The Ghanaian President is suggesting that the Rivonia Trial in which Mandela and his co-accused were tried was the first time that he came to know about resistance by Africans to the Apartheid government. He writes, “For people of my generation, (not quite 100 yet), the Mandela name first came to our consciousness in our early manhood, when we followed the proceedings of the celebrated Rivonia trial. It was a particularly poignant time for me personally, for 1964, the year of his incarceration, was also the year of the beginning of my grandfather, Dr. J.B Danquah’s second and fateful period of detention without trial by Kwame Nkrumah’s CPP government, from which, tragically, he never returned.”

If the President of Ghana has watched the video of the link I provided, he will have seen that it was Robert Sobukwe and the PAC that shook apartheid South Africa and the world on 21 March 1960 during the Positive Action Campaign against the carrying of the hated passes which culminated in the Sharpeville massacre. Mandela and his co-accused came into the picture four years later. In 1962 the apartheid government instituted the Snyman Commission of Inquiry to look into the activities of the PAC and its erstwhile military wing POQO, the forerunners of APLA. The findings of that commission were that the PAC and POQO wanted to violently overthrow the apartheid government and establish an Africanist government representing the majority of the African people.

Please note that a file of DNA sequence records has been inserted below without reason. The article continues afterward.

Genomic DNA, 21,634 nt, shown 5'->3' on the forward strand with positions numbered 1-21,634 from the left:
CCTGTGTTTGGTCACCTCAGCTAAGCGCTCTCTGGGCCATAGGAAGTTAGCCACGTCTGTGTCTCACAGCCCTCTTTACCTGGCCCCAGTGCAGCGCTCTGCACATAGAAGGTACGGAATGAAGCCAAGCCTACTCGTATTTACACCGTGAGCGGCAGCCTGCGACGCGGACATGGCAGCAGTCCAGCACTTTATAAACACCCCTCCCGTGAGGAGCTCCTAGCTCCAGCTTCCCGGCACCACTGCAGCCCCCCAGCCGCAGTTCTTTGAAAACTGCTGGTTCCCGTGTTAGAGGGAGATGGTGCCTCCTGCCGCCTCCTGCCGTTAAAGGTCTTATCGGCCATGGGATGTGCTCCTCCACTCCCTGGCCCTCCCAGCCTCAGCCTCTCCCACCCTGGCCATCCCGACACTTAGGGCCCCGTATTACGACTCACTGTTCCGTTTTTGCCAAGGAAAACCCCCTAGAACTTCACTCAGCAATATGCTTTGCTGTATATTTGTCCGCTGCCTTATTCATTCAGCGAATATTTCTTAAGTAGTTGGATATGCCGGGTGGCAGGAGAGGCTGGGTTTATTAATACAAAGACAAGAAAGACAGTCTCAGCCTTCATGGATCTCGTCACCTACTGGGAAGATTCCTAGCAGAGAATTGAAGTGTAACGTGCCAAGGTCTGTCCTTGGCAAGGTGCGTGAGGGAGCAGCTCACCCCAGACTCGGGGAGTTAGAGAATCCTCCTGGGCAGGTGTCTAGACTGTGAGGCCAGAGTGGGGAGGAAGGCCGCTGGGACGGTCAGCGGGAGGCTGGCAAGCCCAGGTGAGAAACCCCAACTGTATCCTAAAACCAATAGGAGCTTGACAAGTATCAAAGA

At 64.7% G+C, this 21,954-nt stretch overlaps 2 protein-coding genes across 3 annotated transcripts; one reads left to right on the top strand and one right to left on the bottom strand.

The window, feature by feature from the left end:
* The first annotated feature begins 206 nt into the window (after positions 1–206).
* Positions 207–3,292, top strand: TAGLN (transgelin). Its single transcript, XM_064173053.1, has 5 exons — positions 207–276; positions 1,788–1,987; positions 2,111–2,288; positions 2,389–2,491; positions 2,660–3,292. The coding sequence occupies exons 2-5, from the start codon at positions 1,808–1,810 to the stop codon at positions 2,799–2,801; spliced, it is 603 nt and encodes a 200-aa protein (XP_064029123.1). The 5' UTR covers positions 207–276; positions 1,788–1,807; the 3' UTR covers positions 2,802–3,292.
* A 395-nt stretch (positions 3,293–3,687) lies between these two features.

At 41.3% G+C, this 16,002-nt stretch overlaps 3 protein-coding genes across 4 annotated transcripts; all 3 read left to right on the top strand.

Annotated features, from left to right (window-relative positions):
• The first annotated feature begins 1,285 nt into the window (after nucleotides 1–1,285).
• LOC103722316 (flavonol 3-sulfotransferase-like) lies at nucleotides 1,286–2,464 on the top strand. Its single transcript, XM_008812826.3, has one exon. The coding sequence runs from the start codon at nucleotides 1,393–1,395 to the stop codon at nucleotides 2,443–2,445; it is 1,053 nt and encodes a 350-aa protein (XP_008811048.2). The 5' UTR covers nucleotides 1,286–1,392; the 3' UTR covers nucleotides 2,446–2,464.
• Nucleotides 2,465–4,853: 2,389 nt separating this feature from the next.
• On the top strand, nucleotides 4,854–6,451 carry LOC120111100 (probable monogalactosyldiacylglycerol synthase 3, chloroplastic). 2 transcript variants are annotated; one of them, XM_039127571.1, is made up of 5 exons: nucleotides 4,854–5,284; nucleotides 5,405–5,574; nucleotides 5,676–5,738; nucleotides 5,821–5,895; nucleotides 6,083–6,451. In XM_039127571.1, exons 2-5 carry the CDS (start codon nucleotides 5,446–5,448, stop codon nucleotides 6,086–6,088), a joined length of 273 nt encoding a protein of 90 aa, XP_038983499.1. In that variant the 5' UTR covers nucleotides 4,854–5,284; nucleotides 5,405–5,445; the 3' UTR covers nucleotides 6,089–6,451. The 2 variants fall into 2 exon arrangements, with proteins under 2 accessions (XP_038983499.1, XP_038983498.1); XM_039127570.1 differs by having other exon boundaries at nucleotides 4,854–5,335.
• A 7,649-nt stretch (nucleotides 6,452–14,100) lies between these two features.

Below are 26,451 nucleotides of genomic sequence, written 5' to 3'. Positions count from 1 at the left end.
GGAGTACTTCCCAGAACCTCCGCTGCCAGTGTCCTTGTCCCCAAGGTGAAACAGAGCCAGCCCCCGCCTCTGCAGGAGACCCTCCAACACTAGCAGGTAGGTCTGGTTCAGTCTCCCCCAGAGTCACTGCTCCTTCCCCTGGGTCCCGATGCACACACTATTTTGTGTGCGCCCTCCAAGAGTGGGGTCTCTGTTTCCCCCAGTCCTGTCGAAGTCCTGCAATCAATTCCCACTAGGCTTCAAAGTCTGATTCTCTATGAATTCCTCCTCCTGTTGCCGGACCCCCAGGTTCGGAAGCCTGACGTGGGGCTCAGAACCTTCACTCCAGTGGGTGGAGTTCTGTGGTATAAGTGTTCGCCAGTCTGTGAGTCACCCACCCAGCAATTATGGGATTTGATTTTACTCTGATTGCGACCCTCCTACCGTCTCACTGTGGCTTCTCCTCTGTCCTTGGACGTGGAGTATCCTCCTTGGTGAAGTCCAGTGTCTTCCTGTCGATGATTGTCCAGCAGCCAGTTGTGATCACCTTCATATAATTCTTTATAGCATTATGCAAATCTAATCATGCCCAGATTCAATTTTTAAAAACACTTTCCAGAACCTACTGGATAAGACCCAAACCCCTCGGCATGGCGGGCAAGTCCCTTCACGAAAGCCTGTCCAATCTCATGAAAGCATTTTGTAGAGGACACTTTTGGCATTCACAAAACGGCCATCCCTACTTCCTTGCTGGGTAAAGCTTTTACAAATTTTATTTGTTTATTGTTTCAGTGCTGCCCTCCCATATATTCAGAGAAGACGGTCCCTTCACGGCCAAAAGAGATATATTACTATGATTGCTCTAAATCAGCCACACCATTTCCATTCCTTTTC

Mr President, the wheel of history kept on turning, the struggle for liberation did not wait for your favourite year of 1964 and your favourite celebrity Nelson Mandela and his co-accused. In April 1960, the PAC was proscribed and the ANC was bundled together with the PAC because some white Members of Parliament were against the proscription of the ANC saying it was a “responsible” organisation unlike the PAC. Others argued that if the PAC was the only organisation banned then the African people would realise that the PAC was a genuine liberation movement and abandon the ANC. Consequently, they agreed to ban both organisations.

It is unfortunate and unacceptable what happened to his grandfather, Dr. J.B Danquah in 1964. It is something that cannot be condoned. Many Africans at home and abroad have given Dr Kwame Nkrumah accolades where they were due and condemned his excesses. Nkrumah’s actions should be viewed in light of the destabilisation by the US administration which sought to overthrow him working with local politicians and they indeed overthrew him two years after the disappearance of Dr Danquah. Nkrumah confronted the US government armed with information from the USSR ambassador to Ghana that the US government was plotting to overthrow him but the US government denied it yet they did topple his government. Nkrumah’s paranoia was not unfounded after all. The family and relatives of the Ghanaian President were not alone in their mourning in 1964. On 16 June 1964 many PAC and POQO member were hanged at Pretoria Central Prison, four were from the area where I live. They were more or less a hundred of them. And guess what? Mandela never spoke about them he instead described in his 1994 book the organisation to which they belonged, POQO as a terrorist organisation.